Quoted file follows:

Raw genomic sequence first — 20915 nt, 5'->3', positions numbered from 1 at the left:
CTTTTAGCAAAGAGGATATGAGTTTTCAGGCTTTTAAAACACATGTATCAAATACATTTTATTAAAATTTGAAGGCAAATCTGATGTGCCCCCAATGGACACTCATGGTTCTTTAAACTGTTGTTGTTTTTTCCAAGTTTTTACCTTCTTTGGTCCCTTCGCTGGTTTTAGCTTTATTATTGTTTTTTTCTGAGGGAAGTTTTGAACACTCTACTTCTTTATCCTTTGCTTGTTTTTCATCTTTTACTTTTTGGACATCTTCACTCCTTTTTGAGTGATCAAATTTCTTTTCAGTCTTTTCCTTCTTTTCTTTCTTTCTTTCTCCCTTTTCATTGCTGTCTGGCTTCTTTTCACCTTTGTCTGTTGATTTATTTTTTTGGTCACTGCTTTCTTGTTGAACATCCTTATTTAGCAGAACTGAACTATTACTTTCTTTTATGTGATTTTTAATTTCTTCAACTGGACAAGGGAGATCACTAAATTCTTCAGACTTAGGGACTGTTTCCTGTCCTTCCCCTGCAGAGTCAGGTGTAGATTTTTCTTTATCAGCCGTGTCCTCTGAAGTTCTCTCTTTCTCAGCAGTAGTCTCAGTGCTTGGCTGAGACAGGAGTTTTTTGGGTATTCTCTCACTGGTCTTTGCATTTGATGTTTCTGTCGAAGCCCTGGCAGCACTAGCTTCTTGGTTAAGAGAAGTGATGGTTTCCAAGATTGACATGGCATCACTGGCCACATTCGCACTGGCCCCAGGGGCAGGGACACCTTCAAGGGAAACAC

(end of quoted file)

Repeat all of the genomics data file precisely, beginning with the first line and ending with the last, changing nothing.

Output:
Raw genomic sequence first — 20915 nt, 5'->3', positions numbered from 1 at the left:
CTTTTAGCAAAGAGGATATGAGTTTTCAGGCTTTTAAAACACATGTATCAAATACATTTTATTAAAATTTGAAGGCAAATCTGATGTGCCCCCAATGGACACTCATGGTTCTTTAAACTGTTGTTGTTTTTTCCAAGTTTTTACCTTCTTTGGTCCCTTCGCTGGTTTTAGCTTTATTATTGTTTTTTTCTGAGGGAAGTTTTGAACACTCTACTTCTTTATCCTTTGCTTGTTTTTCATCTTTTACTTTTTGGACATCTTCACTCCTTTTTGAGTGATCAAATTTCTTTTCAGTCTTTTCCTTCTTTTCTTTCTTTCTTTCTCCCTTTTCATTGCTGTCTGGCTTCTTTTCACCTTTGTCTGTTGATTTATTTTTTTGGTCACTGCTTTCTTGTTGAACATCCTTATTTAGCAGAACTGAACTATTACTTTCTTTTATGTGATTTTTAATTTCTTCAACTGGACAAGGGAGATCACTAAATTCTTCAGACTTAGGGACTGTTTCCTGTCCTTCCCCTGCAGAGTCAGGTGTAGATTTTTCTTTATCAGCCGTGTCCTCTGAAGTTCTCTCTTTCTCAGCAGTAGTCTCAGTGCTTGGCTGAGACAGGAGTTTTTTGGGTATTCTCTCACTGGTCTTTGCATTTGATGTTTCTGTCGAAGCCCTGGCAGCACTAGCTTCTTGGTTAAGAGAAGTGATGGTTTCCAAGATTGACATGGCATCACTGGCCACATTCGCACTGGCCCCAGGGGCAGGGACACCTTCAAGGGAAACAC